“Rich and poor are alike in this: each depends on God for light.” (Proverbs 29:13)
I’m of two minds in this pandemic crisis. Yes, I believe it is serious. Yes, I believe we do have to isolate to prevent the spread of this coronavirus. However, I also think there’s an extra hype being built around it that may just have its roots in the political scene. I know that sounds all conspiracy-theorist and, maybe there’s a doubting Thomas in me that just doesn’t want to believe it, but I am worried that this over-hyped coverage will continue to empty grocery store shelves and cause an economic panic that will make the Great Depression of the 1930’s look like a walk in the park. However, like the 1930’s I hope we haven’t forgotten how to pull together as a people and help our neighbor along the way…because we’re all in this together, worldwide.
The Herbal Hare is a homestead first and foremost. It’s funny. Mom and I aren’t overly worried about ourselves but the many animals who share this homestead with us. Though I am loathe to give in to the panic, I also sent a silent prayer of thanks that we recently received our month’s wages (library pays once a month). It allowed me to take a trip yesterday morning to the local feed stores. I stocked up on poultry and goat feed, cat food and litter. As we’re down to only one rabbit, she has enough feed left to get her through several weeks. However, I did order a delivery of hay today.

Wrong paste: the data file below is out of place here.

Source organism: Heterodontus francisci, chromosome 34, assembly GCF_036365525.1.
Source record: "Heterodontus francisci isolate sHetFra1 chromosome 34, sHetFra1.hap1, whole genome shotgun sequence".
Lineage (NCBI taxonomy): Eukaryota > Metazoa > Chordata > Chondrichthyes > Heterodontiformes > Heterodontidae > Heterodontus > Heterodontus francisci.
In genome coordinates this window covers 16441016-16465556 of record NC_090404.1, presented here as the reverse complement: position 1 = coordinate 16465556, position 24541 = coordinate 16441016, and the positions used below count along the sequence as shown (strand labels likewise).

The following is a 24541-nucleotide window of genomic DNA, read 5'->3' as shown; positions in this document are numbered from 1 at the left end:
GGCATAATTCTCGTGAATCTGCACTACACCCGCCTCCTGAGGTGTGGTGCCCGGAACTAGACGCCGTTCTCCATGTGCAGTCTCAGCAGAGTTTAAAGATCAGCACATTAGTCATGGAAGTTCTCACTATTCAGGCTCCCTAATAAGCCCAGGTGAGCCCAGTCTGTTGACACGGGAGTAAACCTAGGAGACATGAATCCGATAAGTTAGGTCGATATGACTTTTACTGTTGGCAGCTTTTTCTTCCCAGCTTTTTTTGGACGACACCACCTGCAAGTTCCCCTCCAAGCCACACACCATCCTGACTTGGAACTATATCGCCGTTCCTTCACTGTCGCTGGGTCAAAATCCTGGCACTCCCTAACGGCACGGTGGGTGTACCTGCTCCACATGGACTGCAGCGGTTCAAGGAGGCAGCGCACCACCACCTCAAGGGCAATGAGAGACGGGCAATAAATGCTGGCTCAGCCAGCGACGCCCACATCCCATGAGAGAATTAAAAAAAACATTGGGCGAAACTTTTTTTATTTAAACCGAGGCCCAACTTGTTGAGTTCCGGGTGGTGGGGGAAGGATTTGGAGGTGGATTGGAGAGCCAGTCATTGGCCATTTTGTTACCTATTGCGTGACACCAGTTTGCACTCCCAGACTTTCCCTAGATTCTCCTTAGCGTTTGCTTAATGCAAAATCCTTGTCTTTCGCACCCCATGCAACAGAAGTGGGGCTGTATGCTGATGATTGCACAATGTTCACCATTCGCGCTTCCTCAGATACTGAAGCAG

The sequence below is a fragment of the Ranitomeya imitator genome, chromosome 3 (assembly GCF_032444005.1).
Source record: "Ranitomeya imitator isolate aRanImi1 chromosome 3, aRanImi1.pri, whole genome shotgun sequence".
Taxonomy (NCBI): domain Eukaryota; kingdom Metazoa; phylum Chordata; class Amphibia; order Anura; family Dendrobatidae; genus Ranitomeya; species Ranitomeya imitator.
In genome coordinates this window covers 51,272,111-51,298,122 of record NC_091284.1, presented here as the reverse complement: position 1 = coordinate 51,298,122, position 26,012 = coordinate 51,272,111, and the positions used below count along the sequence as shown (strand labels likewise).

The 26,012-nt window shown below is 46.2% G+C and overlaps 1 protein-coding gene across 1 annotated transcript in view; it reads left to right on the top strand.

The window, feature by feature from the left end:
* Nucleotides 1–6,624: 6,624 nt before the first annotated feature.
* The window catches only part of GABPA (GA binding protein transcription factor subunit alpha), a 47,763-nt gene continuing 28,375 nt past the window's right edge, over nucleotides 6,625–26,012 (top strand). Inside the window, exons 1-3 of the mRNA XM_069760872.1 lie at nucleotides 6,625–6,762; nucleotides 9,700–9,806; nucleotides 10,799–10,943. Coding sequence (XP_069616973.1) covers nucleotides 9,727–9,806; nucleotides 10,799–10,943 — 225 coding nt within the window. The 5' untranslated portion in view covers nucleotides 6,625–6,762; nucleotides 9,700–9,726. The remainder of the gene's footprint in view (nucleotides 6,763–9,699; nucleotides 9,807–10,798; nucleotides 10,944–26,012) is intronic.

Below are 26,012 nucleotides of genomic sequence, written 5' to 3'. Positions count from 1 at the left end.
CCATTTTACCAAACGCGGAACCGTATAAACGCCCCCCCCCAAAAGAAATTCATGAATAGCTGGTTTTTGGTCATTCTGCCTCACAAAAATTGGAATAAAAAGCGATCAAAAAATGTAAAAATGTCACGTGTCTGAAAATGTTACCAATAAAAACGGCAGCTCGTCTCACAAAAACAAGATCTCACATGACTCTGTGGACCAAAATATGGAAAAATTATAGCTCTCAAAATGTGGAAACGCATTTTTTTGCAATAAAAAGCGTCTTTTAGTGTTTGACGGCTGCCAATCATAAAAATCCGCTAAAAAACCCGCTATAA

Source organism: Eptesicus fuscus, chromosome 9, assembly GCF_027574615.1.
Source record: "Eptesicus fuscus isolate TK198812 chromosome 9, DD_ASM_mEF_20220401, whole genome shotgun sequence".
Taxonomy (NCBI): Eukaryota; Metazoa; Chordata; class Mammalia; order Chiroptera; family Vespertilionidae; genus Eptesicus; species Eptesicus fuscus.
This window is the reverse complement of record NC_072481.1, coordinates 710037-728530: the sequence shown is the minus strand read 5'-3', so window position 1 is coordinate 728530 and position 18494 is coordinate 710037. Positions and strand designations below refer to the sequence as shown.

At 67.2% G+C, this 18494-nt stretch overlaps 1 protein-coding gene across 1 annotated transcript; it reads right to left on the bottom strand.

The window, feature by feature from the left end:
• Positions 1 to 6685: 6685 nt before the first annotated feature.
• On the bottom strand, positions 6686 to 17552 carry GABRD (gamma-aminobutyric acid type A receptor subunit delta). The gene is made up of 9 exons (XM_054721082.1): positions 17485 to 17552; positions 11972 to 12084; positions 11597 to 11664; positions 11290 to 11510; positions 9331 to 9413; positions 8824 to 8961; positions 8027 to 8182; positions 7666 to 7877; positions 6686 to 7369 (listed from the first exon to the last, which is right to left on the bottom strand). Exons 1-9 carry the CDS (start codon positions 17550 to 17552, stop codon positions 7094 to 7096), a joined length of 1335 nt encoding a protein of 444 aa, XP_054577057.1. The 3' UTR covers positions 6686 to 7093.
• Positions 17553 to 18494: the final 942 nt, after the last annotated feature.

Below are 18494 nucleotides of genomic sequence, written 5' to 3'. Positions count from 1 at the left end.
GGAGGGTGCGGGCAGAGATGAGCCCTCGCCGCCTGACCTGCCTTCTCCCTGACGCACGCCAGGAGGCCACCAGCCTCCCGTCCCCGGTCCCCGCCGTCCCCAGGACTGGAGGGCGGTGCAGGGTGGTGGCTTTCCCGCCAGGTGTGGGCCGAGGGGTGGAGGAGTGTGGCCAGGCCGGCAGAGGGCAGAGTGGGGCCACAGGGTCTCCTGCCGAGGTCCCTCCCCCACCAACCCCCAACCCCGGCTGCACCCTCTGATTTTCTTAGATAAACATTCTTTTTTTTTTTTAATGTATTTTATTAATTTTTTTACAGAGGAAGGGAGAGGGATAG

And breathed a sigh of relief after I got it stacked and realized, as long as things don’t go all wonky later on down the road, we should weather this okay. I also bought some extra groceries for Mom and I…just in case.
So here we are hunkering down, preparing for the worst but hoping for the best.
Like so many other places, the library closed its doors last night at 7 p.m. until further notice. We took the added precaution of isolating any returned books, disinfecting them, and setting them aside. Because we will be home for an extended amount of time, I also stocked up on reading material for Mom and I. We have cards and games. I have my classwork, a book to write, and, as we’re heading into spring, I have a goat barn to finish cleaning and repairing, vegetables to get started for planting out later in the season, and fruit trees to prune. I’m hoping to use this unforeseen vacation of sorts to get caught up on things around home.
And now we wait.
I confess, I’ve also broken some Lenten vows. I brought home some fiction and, as we rely on Roku for media, YouTube is our window on the world.
To stay healthy, we all need nutritious food, adequate sleep, exercise and fresh air. Malls and movie theaters may be forbidden right now, but there’s no reason we can’t take a walk around the block. If we run into someone, a hello in passing won’t hurt us either. If you have a neighbor who is elderly and/or has mobility issues, it won’t hurt to check on them to make sure they have enough to eat…or medications if they need them…even if you just leave them on the stoop for them and both of you make sure to wash your hands thoroughly afterwards. It’s not a plague; it’s a particularly nasty flu virus. Yes, it is serious. But, even in crises, we are a community.
Or we should be…as long as we use common sense and follow the instructions our medical experts are giving us.
Though most of us have a remote connection to each other via this thing called the Internet, it is important to remember that, amazingly, some of us do not have Internet. Again, the elderly are often less likely to have it. Being asked to stay home can be particularly hard on them. If you have older relatives, and/or relatives/friends out of state, this forced shutdown might be a good time to pick up the phone and call. It won’t spread any germs and it will brighten someone’s day.
Just some thoughts. I hope everyone weathers this well. I hope those who are sick, heal.
May God bless you & keep you!